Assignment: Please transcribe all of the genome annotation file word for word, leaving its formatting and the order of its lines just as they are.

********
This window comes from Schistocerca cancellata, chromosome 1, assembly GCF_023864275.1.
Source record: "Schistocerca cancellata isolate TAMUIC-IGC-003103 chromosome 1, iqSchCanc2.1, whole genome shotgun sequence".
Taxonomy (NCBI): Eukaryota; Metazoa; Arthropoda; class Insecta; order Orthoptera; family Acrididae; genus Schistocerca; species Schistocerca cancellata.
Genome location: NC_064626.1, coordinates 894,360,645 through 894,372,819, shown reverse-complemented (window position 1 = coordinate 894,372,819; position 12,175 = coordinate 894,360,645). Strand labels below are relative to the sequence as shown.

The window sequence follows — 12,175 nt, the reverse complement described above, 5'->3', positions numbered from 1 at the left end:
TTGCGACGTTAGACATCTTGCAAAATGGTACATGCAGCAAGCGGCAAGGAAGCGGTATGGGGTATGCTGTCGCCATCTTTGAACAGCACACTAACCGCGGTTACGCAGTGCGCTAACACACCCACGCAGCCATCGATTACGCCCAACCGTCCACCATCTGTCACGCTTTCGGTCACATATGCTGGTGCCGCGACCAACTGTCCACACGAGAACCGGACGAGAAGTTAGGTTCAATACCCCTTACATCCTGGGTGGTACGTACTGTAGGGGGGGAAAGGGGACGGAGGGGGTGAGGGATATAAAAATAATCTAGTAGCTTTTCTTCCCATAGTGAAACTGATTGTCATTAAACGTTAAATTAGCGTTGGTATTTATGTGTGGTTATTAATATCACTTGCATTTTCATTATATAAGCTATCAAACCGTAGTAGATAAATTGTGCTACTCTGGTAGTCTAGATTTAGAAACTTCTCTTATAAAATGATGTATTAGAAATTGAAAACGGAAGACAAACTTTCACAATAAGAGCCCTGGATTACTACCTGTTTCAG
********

This window comes from Schistocerca cancellata, chromosome 1, assembly GCF_023864275.1.
Source record: "Schistocerca cancellata isolate TAMUIC-IGC-003103 chromosome 1, iqSchCanc2.1, whole genome shotgun sequence".
Taxonomy (NCBI): Eukaryota; Metazoa; Arthropoda; class Insecta; order Orthoptera; family Acrididae; genus Schistocerca; species Schistocerca cancellata.
Genome location: NC_064626.1, coordinates 894,360,645 through 894,372,819, shown reverse-complemented (window position 1 = coordinate 894,372,819; position 12,175 = coordinate 894,360,645). Strand labels below are relative to the sequence as shown.

The window sequence follows — 12,175 nt, the reverse complement described above, 5'->3', positions numbered from 1 at the left end:
TTGCGACGTTAGACATCTTGCAAAATGGTACATGCAGCAAGCGGCAAGGAAGCGGTATGGGGTATGCTGTCGCCATCTTTGAACAGCACACTAACCGCGGTTACGCAGTGCGCTAACACACCCACGCAGCCATCGATTACGCCCAACCGTCCACCATCTGTCACGCTTTCGGTCACATATGCTGGTGCCGCGACCAACTGTCCACACGAGAACCGGACGAGAAGTTAGGTTCAATACCCCTTACATCCTGGGTGGTACGTACTGTAGGGGGGGAAAGGGGACGGAGGGGGTGAGGGATATAAAAATAATCTAGTAGCTTTTCTTCCCATAGTGAAACTGATTGTCATTAAACGTTAAATTAGCGTTGGTATTTATGTGTGGTTATTAATATCACTTGCATTTTCATTATATAAGCTATCAAACCGTAGTAGATAAATTGTGCTACTCTGGTAGTCTAGATTTAGAAACTTCTCTTATAAAATGATGTATTAGAAATTGAAAACGGAAGACAAACTTTCACAATAAGAGCCCTGGATTACTACCTGTTTCAG